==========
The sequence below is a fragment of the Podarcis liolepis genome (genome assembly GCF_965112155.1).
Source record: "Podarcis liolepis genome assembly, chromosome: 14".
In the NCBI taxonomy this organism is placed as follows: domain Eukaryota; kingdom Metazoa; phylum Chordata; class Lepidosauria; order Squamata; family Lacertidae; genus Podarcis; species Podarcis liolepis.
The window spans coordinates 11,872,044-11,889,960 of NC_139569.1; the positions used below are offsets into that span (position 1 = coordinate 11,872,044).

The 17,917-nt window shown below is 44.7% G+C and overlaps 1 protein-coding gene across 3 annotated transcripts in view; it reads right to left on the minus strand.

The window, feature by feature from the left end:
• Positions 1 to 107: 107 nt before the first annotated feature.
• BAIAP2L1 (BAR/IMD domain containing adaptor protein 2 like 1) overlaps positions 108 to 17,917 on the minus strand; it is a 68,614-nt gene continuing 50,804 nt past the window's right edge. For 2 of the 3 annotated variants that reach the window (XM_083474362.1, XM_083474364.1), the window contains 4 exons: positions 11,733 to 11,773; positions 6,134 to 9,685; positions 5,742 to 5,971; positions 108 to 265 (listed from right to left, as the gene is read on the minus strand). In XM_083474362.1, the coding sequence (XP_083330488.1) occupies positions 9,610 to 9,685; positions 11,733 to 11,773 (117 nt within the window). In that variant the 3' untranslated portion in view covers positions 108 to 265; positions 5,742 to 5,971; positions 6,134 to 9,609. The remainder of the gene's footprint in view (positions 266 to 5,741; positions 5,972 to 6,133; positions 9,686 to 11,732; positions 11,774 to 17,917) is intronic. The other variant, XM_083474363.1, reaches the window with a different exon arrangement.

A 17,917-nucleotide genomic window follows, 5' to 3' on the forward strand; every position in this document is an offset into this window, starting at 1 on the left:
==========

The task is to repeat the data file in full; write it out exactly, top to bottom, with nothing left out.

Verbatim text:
The sequence below is a fragment of the Podarcis liolepis genome (genome assembly GCF_965112155.1).
Source record: "Podarcis liolepis genome assembly, chromosome: 14".
In the NCBI taxonomy this organism is placed as follows: domain Eukaryota; kingdom Metazoa; phylum Chordata; class Lepidosauria; order Squamata; family Lacertidae; genus Podarcis; species Podarcis liolepis.
The window spans coordinates 11,872,044-11,889,960 of NC_139569.1; the positions used below are offsets into that span (position 1 = coordinate 11,872,044).

The 17,917-nt window shown below is 44.7% G+C and overlaps 1 protein-coding gene across 3 annotated transcripts in view; it reads right to left on the minus strand.

The window, feature by feature from the left end:
• Positions 1 to 107: 107 nt before the first annotated feature.
• BAIAP2L1 (BAR/IMD domain containing adaptor protein 2 like 1) overlaps positions 108 to 17,917 on the minus strand; it is a 68,614-nt gene continuing 50,804 nt past the window's right edge. For 2 of the 3 annotated variants that reach the window (XM_083474362.1, XM_083474364.1), the window contains 4 exons: positions 11,733 to 11,773; positions 6,134 to 9,685; positions 5,742 to 5,971; positions 108 to 265 (listed from right to left, as the gene is read on the minus strand). In XM_083474362.1, the coding sequence (XP_083330488.1) occupies positions 9,610 to 9,685; positions 11,733 to 11,773 (117 nt within the window). In that variant the 3' untranslated portion in view covers positions 108 to 265; positions 5,742 to 5,971; positions 6,134 to 9,609. The remainder of the gene's footprint in view (positions 266 to 5,741; positions 5,972 to 6,133; positions 9,686 to 11,732; positions 11,774 to 17,917) is intronic. The other variant, XM_083474363.1, reaches the window with a different exon arrangement.

A 17,917-nucleotide genomic window follows, 5' to 3' on the forward strand; every position in this document is an offset into this window, starting at 1 on the left: